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Alternative Housing Options for Urbanites

I am always interested in alternative housing options for saving money. After all, I live in one of the most expensive cities in the country. Renting or owning a home is expensive. In fact, housing costs are usually the biggest expense in anyone’s budget. Therefore, looking at ways to reduce housing costs is a smart way to significantly reduce overall spending.

I want to stay in the city, though. I’m urban at heart. I like to take advantage of all of the things that a city has to offer. Therefore, although there are some great alternative housing options for rural areas, that’s not what I’m most interested in at this time. Instead, I’m interested in all of the alternative housing options for urbanites.

Not-So-Alternative Housing Options: Roommates

The most convenient way to save money on housing in the city isn’t really an alternative option at all. It is to have roommates. The only thing that makes it alternative is the type of roommate situations available in urban areas. After all, most people think of roommates as a college thing; then they move on. However, in cities like San Francisco, roommates might mean living with sixty-year-old artists, families with small children, or the other members of your polyamorous relationship. In other words, having a roommate isn’t alternative, but it’s about thinking outside of the box in terms of your shared living arrangement.

Alternative Housing with Co-Living

Co-housing arrangements are a little bit like roommate situations. However, the difference is that you do have a housing area to yourself. In a typical scenario, you would have your own apartment with bedrooms and bathrooms. However, you would share a kitchen area, gym, rooftop garden, etc. Co-housing arrangements are a great way to get a lot of amenities from your housing without spending a lot of money for them. Singles, couples, and families can all take advantage of this form of alternative housing across many major cities.

Tiny House Living

The less house you have, the less that you pay. Tiny homes are a popular choice. However, they’re usually intended for people who are living in more rural or at least suburban areas. Luckily, the tiny home concept seems to be moving into urban areas as well. Typically, what you’ll find is a very small apartment, with design features inspired by the tiny house movement. However, in some instances, you might find someone with a large backyard where you can park your own tiny home. Alternatively, some homes have tiny guesthouses that they rent out.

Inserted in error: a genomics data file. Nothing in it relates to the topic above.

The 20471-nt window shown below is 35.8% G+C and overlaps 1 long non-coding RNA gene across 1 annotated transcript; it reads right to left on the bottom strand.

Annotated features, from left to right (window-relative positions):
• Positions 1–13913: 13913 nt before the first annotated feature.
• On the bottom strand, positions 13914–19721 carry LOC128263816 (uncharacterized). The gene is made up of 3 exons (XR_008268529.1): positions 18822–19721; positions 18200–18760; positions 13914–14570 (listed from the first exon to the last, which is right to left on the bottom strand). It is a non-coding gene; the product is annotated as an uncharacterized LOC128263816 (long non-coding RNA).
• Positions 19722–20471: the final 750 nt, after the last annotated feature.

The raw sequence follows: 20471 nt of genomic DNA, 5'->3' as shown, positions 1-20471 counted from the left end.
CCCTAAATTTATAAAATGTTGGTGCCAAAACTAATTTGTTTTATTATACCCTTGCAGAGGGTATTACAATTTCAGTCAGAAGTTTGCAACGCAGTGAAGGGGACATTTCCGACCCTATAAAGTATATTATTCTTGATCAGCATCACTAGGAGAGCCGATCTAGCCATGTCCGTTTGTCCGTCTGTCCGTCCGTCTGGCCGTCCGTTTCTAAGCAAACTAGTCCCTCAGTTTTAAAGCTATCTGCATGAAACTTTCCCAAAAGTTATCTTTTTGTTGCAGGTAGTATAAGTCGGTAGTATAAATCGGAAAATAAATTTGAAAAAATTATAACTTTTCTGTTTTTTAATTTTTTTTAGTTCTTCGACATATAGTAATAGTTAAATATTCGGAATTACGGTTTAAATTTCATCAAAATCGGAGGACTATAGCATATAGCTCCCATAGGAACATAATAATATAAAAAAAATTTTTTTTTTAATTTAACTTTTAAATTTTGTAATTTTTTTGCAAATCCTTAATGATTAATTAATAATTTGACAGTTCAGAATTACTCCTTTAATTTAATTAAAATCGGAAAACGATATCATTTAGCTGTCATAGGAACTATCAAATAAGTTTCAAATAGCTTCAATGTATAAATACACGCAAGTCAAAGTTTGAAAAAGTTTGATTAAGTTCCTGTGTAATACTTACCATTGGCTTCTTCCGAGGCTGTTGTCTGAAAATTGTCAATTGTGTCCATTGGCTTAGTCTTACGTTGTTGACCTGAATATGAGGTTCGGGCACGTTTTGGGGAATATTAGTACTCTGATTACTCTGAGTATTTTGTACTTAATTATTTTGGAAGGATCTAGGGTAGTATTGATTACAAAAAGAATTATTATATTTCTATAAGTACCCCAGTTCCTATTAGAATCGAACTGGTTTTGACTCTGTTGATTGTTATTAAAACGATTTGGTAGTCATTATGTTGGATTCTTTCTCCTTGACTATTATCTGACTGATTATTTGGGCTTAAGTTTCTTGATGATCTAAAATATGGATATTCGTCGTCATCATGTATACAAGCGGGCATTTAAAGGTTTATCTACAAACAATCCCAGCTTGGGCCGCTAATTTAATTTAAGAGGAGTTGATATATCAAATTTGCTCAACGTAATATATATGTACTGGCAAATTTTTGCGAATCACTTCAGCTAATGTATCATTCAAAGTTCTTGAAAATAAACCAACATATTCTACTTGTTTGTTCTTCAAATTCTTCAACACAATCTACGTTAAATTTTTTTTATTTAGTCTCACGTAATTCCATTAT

Rent-to-Own Home Buying

In most cases, you either rent your home or you buy it. However, rent-to-own home buying is an increasingly popular alternative housing arrangement. It’s a smart financial choice if you don’t quite have the down payment for a home, yet. Plus it can be a great way to test out a home to make sure that you want to invest in for the long haul. However, you do pay some additional fees that can be higher than rent, which is something to be aware of if you consider this option.

Fellowships, Artists-in-Residence, and House-Sitting

If you don’t have a lot of stuff that you need to move and/or store, then your options for alternative housing open up a lot. If you’re willing to live almost anywhere, and you’re willing to move often, then you can have your pick of places. Long-term housesitting arrangements are a perfect way to avoid spending money on housing – and possibly even make some extra cash. Likewise, you can apply for artist-in-residence positions, fellowships, and grants that include housing in the deal.

Barter or Work for Reduced Housing Costs

Similarly, you can work on a property or barter your skills to get free or low-cost housing. For example, you might get a job as a property manager for a reduced rate on your apartment in that building. Alternatively, you might become a live-in nanny, room and board included. Of course, these are traditional methods of reducing housing costs. However, if you get creative, and you look within your extended network for opportunities, then you can barter whatever skills you have.

What do you think are the best alternative housing options for saving money in an urban area? Share in the comments below to help all of us expand our possibilities.

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Kathyrn Vercillo

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